Art reflecting our eating habits?

After flipping through a recent edition of Science News Magazine, I came across an interesting article. Over the years, we’ve been told that we’re eating too much, and we’re hearing a lot about portion size being the biggest culprit.  Many health and fitness experts will tell you that changing the size of your plate can drastically reduce what you eat….so instead of eating off a regular 8″ dinner plate, you might switch to a 6″, or even smaller.  That way, it tricks your mind into thinking you have a full meal and you’ll eat less. After all, didn’t our mothers always tell us to eat everything on our plates?

Antonio Calanni, AP

Now, a study in a recent International Journal of Obesity by brothers Craig and Brian Wansink , claims that our choice of plate size is also reflected in art, specifically in versions of The Last Supper.  Over the centuries, they claim that the dish size in the paintings grew relative to head size in art. The brothers claim this probably reflects our growing meal portions, as well.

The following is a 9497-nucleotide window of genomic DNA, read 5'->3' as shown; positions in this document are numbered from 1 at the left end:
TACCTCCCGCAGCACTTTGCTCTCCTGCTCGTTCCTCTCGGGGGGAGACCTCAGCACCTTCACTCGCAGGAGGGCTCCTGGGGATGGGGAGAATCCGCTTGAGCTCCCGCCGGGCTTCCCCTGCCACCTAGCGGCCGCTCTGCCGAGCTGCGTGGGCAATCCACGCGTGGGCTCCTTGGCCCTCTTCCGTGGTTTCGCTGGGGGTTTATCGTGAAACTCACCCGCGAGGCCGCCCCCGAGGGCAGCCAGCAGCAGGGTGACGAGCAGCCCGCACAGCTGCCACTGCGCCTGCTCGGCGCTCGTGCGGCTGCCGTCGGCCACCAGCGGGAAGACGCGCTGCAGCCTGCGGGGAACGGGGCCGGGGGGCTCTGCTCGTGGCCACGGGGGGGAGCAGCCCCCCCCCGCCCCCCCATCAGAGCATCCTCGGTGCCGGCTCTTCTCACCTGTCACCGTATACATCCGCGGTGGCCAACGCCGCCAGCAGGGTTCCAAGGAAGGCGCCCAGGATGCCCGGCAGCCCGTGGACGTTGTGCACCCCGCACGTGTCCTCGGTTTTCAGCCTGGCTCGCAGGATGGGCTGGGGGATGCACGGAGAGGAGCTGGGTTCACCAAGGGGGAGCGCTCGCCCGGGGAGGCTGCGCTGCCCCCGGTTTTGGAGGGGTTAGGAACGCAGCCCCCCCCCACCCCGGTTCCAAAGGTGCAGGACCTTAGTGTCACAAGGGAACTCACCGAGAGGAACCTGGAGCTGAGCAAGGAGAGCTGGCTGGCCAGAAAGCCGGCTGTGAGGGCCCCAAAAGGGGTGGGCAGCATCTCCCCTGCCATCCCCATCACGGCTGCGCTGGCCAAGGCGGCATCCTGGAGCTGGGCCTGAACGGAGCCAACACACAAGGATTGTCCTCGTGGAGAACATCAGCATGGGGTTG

After flipping through the book The Last Supper,  a collection of paintings based on the famous meal, the brothers were able to trace the idea of food consumption/plate size with various time periods. They couldn’t use all of the paintings as references, due to a clear visual of the plates or lack of specific dating, but once they went through 52 pieces, they measured entrees, bread and plate size relative to head sizes and came up with their clear answer: the plates were getting larger, just as we were growing larger as people.

If you’d like to read more about this fascinating idea, there are a few links to articles here and here. You can also hear more from the Wansink brothers themselves in this YouTube video:

We have plenty of books in the library on diet and exercise, if you’re interested in learning more about eating healthy and eating smarter.  I know I’m going to look twice at the size of my plate from now on.